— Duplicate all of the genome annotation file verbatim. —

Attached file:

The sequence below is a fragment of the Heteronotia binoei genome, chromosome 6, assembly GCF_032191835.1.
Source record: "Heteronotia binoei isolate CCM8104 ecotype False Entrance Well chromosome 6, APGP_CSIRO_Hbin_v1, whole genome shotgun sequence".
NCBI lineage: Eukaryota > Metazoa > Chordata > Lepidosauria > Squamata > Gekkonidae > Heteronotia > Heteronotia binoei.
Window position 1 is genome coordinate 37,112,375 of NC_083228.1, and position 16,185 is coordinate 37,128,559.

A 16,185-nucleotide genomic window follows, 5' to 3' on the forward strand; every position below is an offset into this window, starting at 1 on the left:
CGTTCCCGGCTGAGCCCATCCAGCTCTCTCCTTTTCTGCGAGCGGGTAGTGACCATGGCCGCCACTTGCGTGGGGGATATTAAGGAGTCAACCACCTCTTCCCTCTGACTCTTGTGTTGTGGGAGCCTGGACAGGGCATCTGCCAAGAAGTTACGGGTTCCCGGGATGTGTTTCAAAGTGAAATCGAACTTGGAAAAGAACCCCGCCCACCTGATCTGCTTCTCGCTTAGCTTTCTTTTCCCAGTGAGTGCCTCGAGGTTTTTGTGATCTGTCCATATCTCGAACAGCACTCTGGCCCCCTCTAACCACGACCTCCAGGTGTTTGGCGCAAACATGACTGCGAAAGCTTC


The sequence below is a fragment of the Heteronotia binoei genome, chromosome 6, assembly GCF_032191835.1.
Source record: "Heteronotia binoei isolate CCM8104 ecotype False Entrance Well chromosome 6, APGP_CSIRO_Hbin_v1, whole genome shotgun sequence".
NCBI lineage: Eukaryota > Metazoa > Chordata > Lepidosauria > Squamata > Gekkonidae > Heteronotia > Heteronotia binoei.
Window position 1 is genome coordinate 37,112,375 of NC_083228.1, and position 16,185 is coordinate 37,128,559.

A 16,185-nucleotide genomic window follows, 5' to 3' on the forward strand; every position below is an offset into this window, starting at 1 on the left:
CGTTCCCGGCTGAGCCCATCCAGCTCTCTCCTTTTCTGCGAGCGGGTAGTGACCATGGCCGCCACTTGCGTGGGGGATATTAAGGAGTCAACCACCTCTTCCCTCTGACTCTTGTGTTGTGGGAGCCTGGACAGGGCATCTGCCAAGAAGTTACGGGTTCCCGGGATGTGTTTCAAAGTGAAATCGAACTTGGAAAAGAACCCCGCCCACCTGATCTGCTTCTCGCTTAGCTTTCTTTTCCCAGTGAGTGCCTCGAGGTTTTTGTGATCTGTCCATATCTCGAACAGCACTCTGGCCCCCTCTAACCACGACCTCCAGGTGTTTGGCGCAAACATGACTGCGAAAGCTTC